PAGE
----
Saturday, September 4, 2010

Public Misconceptions About Volunteers Looking for the Missing

We all know how critical volunteer efforts are- including physical searches, poster distribution and amber alert notifications- in the search for abducted children and apprehension of the perpetrators. However, the general public has often misunderstood the very nature of what we do and who we are.

The public often erroneously assumes that there is a massive enforcement group out there of highly trained individuals skilled in law enforcement techniques and practices and working on salary who distribute the posters and hunt down the predators/abductors. While many if not all of us have acquired some investigation skills and finely tuned our attention to detail techniques, we do not have the same skill sets as trained, law enforcement personnel. While we work many times hand-in-hand with law enforcement, our roles are very distinctive. Most of us are not formally trained in the practices we employ and we do not get paid for what we do. We maintain other full-time jobs, families, and continuing education while volunteering on the side. When the average person learns of this, he is simply baffled. If you have so little free time, why would you spend it doing something like this? Shouldn't you be golfing? And for no compensation? What positive thing could you possibly get out of this? For volunteers, this line of thinking is entirely foreign to us.


Many outsiders who become distraught over the highly publicized cases they see  periodically on their nightly news programs are under the misconception that this does not happen that often. After all, if it did, wouldn't it be in the news more? The fact is that there is a non family/endangered missing abduction every 3 days in the United States. That's over 100 each year, and of those typically 3 or 4 make the evening news over the entire year. Our volunteers know all the cases, all the faces, and the posters never stop. This takes a toll on a person especially when that person has been volunteering for a long period of time. We need to learn to watch for signs of fatigue and stress from each other.

Our society has literally become so entrenched in the fast-food train of thought that the public assumes we should be able to find a missing child, apprehend the abductor and "close the case" in about the same span of time as a Law & Order Special Victims Unit episode.

We are out there searching, constantly, until days sometimes turn into weeks, months or even years. The longer it goes on, the more weary we all become. That is when we need each other the most. Unfortunately, an hour-long episode of CSI Miami might play well on prime time but it is not case in the real world. I am working on a half-dozen cases right now that involve children that were abducted over 2 years ago, and I am not alone.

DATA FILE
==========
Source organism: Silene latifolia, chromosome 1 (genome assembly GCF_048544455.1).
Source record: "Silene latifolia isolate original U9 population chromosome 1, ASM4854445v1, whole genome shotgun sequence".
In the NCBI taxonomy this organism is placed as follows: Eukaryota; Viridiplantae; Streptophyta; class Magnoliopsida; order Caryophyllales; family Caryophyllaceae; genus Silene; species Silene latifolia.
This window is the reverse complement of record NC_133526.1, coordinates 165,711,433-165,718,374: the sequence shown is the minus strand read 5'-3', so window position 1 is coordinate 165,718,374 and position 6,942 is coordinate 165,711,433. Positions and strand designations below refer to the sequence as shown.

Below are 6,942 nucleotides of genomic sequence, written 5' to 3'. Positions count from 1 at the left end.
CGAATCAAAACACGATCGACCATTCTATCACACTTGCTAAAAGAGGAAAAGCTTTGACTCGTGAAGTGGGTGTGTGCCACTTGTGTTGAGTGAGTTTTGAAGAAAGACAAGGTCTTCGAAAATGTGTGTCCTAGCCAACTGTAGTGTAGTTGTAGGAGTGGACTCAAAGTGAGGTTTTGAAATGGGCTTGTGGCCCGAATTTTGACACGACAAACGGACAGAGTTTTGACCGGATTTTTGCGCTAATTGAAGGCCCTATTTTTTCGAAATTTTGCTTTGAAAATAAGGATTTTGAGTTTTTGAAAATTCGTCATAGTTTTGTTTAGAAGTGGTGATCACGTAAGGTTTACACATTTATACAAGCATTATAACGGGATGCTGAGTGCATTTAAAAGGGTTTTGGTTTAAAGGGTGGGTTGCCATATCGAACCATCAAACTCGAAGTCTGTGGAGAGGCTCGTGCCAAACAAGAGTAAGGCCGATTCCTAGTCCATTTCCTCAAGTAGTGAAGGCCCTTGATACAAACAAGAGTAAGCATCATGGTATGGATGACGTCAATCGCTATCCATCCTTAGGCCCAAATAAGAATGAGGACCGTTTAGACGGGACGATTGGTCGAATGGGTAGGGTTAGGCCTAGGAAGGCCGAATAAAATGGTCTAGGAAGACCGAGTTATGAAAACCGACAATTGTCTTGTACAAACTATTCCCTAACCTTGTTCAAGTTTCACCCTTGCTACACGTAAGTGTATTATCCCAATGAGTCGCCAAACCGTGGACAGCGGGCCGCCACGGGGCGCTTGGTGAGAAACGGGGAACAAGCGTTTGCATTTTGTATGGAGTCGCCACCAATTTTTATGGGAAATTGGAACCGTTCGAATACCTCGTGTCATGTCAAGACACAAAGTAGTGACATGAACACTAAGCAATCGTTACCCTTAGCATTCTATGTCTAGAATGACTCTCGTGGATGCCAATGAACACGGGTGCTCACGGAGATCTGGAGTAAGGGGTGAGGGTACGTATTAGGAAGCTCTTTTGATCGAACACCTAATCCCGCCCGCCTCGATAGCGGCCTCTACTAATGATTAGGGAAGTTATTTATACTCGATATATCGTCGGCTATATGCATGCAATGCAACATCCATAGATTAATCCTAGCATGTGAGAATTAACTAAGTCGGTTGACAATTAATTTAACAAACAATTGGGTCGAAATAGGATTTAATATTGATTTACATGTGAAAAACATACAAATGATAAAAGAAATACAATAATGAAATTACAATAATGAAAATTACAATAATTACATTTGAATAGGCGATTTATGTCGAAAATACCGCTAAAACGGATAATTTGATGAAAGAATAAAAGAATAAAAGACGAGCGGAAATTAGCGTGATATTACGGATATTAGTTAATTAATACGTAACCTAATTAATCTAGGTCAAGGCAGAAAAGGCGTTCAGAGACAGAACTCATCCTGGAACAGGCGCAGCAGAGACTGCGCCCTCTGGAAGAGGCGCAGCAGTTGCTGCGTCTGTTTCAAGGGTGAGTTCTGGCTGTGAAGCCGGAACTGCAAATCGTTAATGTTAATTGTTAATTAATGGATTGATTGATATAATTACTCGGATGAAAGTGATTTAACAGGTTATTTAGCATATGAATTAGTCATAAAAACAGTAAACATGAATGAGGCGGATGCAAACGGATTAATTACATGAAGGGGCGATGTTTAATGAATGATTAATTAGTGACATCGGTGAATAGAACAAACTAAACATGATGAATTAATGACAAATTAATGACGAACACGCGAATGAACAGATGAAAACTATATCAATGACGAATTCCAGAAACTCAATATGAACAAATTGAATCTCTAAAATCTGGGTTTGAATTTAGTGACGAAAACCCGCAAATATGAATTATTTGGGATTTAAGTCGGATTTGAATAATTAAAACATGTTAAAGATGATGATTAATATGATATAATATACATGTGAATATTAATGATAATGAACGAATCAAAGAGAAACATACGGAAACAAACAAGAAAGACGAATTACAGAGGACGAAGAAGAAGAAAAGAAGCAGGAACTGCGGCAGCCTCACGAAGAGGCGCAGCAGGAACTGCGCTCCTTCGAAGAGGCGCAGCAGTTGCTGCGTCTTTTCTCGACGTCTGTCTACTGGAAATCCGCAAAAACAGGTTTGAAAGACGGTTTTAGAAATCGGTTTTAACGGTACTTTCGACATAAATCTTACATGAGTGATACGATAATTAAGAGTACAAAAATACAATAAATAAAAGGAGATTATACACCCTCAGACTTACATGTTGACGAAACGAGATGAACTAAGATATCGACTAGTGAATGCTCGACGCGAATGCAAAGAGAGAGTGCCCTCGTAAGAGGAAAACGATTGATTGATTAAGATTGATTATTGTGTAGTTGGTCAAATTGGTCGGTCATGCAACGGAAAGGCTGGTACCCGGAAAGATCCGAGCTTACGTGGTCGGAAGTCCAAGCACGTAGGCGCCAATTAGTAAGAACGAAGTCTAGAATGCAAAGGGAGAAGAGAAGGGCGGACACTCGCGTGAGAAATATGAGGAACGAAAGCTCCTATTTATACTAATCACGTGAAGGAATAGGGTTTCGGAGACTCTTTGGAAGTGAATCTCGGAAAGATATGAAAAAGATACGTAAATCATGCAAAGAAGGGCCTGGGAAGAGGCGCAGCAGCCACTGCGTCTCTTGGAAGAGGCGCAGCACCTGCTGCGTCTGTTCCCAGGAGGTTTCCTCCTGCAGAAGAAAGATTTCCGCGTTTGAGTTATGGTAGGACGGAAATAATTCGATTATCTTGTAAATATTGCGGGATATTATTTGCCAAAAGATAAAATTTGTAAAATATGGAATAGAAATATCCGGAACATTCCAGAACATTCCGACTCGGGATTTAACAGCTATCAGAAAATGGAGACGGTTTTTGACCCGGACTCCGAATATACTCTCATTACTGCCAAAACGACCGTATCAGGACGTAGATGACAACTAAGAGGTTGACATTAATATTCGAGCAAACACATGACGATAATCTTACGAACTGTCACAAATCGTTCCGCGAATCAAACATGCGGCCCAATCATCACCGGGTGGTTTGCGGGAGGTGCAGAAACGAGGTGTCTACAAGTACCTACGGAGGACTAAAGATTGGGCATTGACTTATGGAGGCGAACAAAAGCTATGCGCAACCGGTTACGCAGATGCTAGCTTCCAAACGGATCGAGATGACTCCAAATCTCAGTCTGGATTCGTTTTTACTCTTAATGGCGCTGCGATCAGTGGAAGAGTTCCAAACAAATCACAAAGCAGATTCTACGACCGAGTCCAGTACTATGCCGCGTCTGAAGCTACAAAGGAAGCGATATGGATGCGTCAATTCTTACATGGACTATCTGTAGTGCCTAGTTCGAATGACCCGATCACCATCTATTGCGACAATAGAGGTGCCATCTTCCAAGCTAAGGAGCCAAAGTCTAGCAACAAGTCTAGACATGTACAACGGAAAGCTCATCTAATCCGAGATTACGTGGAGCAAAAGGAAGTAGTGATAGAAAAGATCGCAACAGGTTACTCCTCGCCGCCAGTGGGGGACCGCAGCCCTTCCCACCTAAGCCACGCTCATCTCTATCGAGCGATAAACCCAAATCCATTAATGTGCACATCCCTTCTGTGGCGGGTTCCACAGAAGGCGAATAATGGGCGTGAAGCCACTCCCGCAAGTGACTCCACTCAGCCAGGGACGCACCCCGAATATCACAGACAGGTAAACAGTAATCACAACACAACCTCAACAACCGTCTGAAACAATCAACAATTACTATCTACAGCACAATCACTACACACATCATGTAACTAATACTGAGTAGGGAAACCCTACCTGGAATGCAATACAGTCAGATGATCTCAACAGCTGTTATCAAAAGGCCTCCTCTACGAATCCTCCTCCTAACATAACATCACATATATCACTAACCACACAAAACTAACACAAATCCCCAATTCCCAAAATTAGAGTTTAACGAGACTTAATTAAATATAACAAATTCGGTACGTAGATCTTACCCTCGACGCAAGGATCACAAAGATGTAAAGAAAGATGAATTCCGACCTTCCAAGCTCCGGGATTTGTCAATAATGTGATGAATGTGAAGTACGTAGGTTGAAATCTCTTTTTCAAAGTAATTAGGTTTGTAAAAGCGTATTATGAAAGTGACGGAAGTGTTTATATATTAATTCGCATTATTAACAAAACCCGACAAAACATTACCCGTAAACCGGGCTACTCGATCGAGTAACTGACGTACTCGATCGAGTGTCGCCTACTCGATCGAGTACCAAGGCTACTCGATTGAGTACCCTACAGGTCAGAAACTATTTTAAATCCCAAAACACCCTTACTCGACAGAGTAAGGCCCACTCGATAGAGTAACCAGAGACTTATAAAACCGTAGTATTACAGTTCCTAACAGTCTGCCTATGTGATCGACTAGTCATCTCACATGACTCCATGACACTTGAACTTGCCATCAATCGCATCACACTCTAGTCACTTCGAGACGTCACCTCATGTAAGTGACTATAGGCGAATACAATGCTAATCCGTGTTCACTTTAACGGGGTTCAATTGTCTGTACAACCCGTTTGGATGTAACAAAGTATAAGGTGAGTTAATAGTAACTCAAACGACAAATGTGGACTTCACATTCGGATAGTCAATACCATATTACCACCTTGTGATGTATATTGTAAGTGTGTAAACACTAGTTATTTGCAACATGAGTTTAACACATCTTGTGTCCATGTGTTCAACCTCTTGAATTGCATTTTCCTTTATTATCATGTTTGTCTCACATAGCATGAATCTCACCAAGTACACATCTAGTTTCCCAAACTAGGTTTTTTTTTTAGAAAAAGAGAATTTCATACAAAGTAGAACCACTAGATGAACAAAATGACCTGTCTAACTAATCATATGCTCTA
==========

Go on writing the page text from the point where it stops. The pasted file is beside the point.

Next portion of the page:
The public often cannot appreciate the wide variety of volunteers from all walks of life, from many different backgrounds, who hold many different religious and political affiliations. We are scattered all of the country and even all over the world on many international cases we work on. We may not share the same ideals or even philosophies, but we come together to find missing children. We put our personal differences aside and work in an organized, professional manner to achieve this common goal. Our struggle is not without occasional differences in how a case should be managed or approached; we are human. However, at the end of the day, I would defy you to find any other group in the world that is more dedicated and more devoted than the group of individuals I am proud to work with.

2 comments:

Anonymous said...

While I agree that volunteer work is a thankless endeavor, I think you missed the mark on how society feels about missing children. You wrote: "Our society has literally become so entrenched in the fast-food train of thought that the public assumes we should be able to find a missing child, apprehend the abductor and "close the case" in about the same span of time as a Law & Order Special Victims Unit episode." I disagree. Society assumes that most missing children will never be found. If those unrealistic television shows have had an impact on society's way of thinking it has been to impress upon us that the first 24-48 hours are critical to finding a child and the more time that passes reduces the odds of recovering the child alive. An acquaintance once told me that when she receives a missing child flyer in the mail that she assumes the child was abducted by relatives as the result of custody dispute, or the child was abducted by strangers and is dead. Thank god and kudos to the searchers and volunteers that can keep the hope alive and continue to search for a missing child for years; because most of society believes the child to be dead and the efforts a fruitless cause. Thank you for helping!

angel4thelost said...

Thank you for your comments, I appreciate them. I would agree that there is a school of thought out there that many of the children that go missing will never be found. This is something we fight in addition to what we are already dealing with. Unfortunately, it makes it worse that of those who do believe we may be able to find and rescue children, often times expect it to be easier and quicker to do than is possible. It is hard to keep hope alive at times, but we must. Thank you again and please continue to share your ideas!

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